One way to reduce the use of bug sprays and other chemicals in the home is to not leave out food overnight that can attract bugs or rodents. Discourage rats by covering garbage cans.

If you must use pesticides, use the ones that are less toxic. If you aren’t sure how a product kills pests, look at the label. According to the EPA, pesticides with “warning” on the label are more dangerous to humans than the ones that say “caution.” Products with labels that say “danger” are the most harmful.3 4 Besides using the lowest risk products, be careful where you store pesticides, so that children can’t reach them and the chemicals won’t contaminate foods or medicines.

Is buying organic really better for you?

Researchers at Stanford University have concluded that organic fruits and vegetables are not more nutritious than other produce. However, they also found that children who eat organic produce have significantly lower levels of pesticides in their bodies than children who eat regular produce.5,6,7

Unfortunately, organic fruits and vegetables are not always available, and they are often more expensive. One way to eat organic less expensively is to limit your organic purchases to the fruits and vegetables on the Environmental Working Group’s (EWG) Dirty Dozen list.8 These are the 12 fruits and vegetables that tend to have the highest amount of pesticide residues. The list is constantly being updated based on recent test results so check it regularly ( There is also a Clean 15 list, which lists 15 foods that have the least amount of pesticides and, therefore, are safe even when they are not organic. By following these lists, you can feed your children more safely without breaking the bank.

As of Feburary 2022, the Dirty Dozen consists of the following foods:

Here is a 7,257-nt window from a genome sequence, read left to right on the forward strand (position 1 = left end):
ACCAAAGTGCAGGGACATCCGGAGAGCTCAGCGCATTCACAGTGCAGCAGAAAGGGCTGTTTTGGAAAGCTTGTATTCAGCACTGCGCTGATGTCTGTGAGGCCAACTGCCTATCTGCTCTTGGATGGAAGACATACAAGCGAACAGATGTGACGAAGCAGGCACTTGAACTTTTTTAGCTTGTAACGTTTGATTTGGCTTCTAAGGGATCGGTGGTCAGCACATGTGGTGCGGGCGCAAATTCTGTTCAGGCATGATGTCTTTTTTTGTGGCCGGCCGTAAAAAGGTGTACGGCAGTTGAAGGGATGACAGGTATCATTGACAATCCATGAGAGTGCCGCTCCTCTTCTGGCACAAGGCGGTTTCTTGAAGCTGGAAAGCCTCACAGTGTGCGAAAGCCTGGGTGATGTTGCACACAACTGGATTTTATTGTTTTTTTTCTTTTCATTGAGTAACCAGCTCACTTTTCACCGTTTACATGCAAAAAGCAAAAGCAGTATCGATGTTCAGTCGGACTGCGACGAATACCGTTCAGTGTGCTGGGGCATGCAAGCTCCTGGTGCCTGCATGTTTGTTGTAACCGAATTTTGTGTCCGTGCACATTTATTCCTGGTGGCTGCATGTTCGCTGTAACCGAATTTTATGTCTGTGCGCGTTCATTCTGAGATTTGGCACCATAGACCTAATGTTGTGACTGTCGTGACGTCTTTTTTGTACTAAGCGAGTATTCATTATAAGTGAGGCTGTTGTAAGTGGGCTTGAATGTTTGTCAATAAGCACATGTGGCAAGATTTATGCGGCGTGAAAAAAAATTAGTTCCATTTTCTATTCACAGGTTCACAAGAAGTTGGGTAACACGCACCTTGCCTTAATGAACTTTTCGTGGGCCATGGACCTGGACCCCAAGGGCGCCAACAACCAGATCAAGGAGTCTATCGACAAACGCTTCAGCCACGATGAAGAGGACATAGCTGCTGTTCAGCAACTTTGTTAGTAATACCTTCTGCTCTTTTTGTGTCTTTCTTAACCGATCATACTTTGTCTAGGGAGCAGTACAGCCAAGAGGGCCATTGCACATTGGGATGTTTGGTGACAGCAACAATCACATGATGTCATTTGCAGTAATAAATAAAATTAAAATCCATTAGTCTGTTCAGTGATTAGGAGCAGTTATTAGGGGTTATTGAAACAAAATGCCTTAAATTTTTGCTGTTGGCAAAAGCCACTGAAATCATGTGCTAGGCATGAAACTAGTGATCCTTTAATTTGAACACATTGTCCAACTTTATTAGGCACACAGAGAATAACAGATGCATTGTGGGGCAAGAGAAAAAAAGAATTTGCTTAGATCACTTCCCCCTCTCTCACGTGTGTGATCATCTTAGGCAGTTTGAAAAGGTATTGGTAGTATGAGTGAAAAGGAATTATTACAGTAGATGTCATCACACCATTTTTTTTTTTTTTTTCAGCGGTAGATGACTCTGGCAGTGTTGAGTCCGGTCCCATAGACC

1. Strawberries
  2. Dirty dozen; peachesSpinach
  3. Kale, collard, and mustard greens
  4. Nectarines
  5. Apples
  6. Grapes
  7. Cherries
  8. Peaches
  9. Pears
  10. Bell and hot peppers
  11. Celery
  12. Tomatoes

The Clean 15 list consists of the following foods, where it is not necessary to buy organic:

  1. Avocados
  2. Sweet Corn
  3. Pineapples
  4. Onionsclean 15; red onions
  5. Papaya
  6. Sweet Peas (frozen)
  7. Eggplant
  8. Asparagus
  9. Broccoli
  10. Cabbage
  11. Kiwi
  12. Cauliflower
  13. Mushrooms
  14. Honeydew Melon
  15. Cantaloupe


Even small amounts of pesticides are very harmful for children. They may cause behavior problems, harm children’s thinking and memory, and increase their risk of childhood cancers.  These chemicals can also harm adults, especially after years of exposure.  To help prevent these problems, limit your use of bug sprays, weed killers, and other pesticides and herbicides and buy organic fruits and vegetables that would otherwise have a lot of pesticide residue.

All articles on our website have been approved by Dr. Diana Zuckerman and other senior staff. 


  1. Karr CJ, Solomon GM, Brock-Utne AC. Health effects of common home, lawn and garden pesticides. Pediatr Clin N Am. 2007;54:63  
  2. Forman J, Silverstein J. CLINICAL REPORT Organic foods: Health and environmental advantages and disadvantages. Pediatrics. 2012;130(5):e1406  
  3. Council on Environmental Health. Pesticide exposure in children. Pediatrics. 2012;130(6):e1757  
  4. Forman J, Silverstein J. CLINICAL REPORT Organic foods: Health and environmental advantages and disadvantages. Pediatrics. 2012;130(5):e1406  
  5. Forman J, Silverstein J. CLINICAL REPORT Organic foods: Health and environmental advantages and disadvantages. Pediatrics. 2012;130(5):e1406  
  6. Smith-Spangler C, Brandeau ML, Hunter GE, et al. Are organic foods safer or healthier than conventional alternatives? A systematic review. Ann Intern Med. 2012;157  
  7. Curl CL, Fenske RA, Elgethun K. Organophosphorus pesticide exposure of urban and suburban preschool children with organic and conventional diets. Environmental Health Perspectives. 2003;111(3):377  
  8. Environmental Working Group. EWG’s 2012 shopper’s guide to pesticides in produce. EWG’s 2012 Shopper’s Guide to Pesticides in Produce Web site. Updated June, 2012